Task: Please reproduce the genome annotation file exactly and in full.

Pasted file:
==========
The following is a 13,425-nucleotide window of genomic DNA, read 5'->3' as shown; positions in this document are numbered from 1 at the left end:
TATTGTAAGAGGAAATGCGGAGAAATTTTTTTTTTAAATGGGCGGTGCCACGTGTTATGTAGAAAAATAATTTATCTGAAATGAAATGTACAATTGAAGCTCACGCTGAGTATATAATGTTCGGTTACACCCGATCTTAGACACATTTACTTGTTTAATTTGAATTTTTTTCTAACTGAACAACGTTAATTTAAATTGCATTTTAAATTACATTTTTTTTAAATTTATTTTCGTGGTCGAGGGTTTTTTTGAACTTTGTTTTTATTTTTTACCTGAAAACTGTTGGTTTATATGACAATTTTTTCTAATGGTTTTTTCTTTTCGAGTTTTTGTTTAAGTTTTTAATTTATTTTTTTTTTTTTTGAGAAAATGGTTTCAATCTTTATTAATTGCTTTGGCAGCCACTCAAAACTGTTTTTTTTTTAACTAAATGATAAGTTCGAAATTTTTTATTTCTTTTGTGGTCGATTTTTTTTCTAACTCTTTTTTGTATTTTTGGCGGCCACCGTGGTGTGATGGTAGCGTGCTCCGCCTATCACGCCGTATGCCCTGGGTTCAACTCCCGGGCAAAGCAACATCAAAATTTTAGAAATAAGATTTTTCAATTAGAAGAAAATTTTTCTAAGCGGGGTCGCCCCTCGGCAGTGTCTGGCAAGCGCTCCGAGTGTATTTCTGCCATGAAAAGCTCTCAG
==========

The following is a 13,425-nucleotide window of genomic DNA, read 5'->3' as shown; positions in this document are numbered from 1 at the left end:
TATTGTAAGAGGAAATGCGGAGAAATTTTTTTTTTAAATGGGCGGTGCCACGTGTTATGTAGAAAAATAATTTATCTGAAATGAAATGTACAATTGAAGCTCACGCTGAGTATATAATGTTCGGTTACACCCGATCTTAGACACATTTACTTGTTTAATTTGAATTTTTTTCTAACTGAACAACGTTAATTTAAATTGCATTTTAAATTACATTTTTTTTAAATTTATTTTCGTGGTCGAGGGTTTTTTTGAACTTTGTTTTTATTTTTTACCTGAAAACTGTTGGTTTATATGACAATTTTTTCTAATGGTTTTTTCTTTTCGAGTTTTTGTTTAAGTTTTTAATTTATTTTTTTTTTTTTTGAGAAAATGGTTTCAATCTTTATTAATTGCTTTGGCAGCCACTCAAAACTGTTTTTTTTTTAACTAAATGATAAGTTCGAAATTTTTTATTTCTTTTGTGGTCGATTTTTTTTCTAACTCTTTTTTGTATTTTTGGCGGCCACCGTGGTGTGATGGTAGCGTGCTCCGCCTATCACGCCGTATGCCCTGGGTTCAACTCCCGGGCAAAGCAACATCAAAATTTTAGAAATAAGATTTTTCAATTAGAAGAAAATTTTTCTAAGCGGGGTCGCCCCTCGGCAGTGTCTGGCAAGCGCTCCGAGTGTATTTCTGCCATGAAAAGCTCTCAG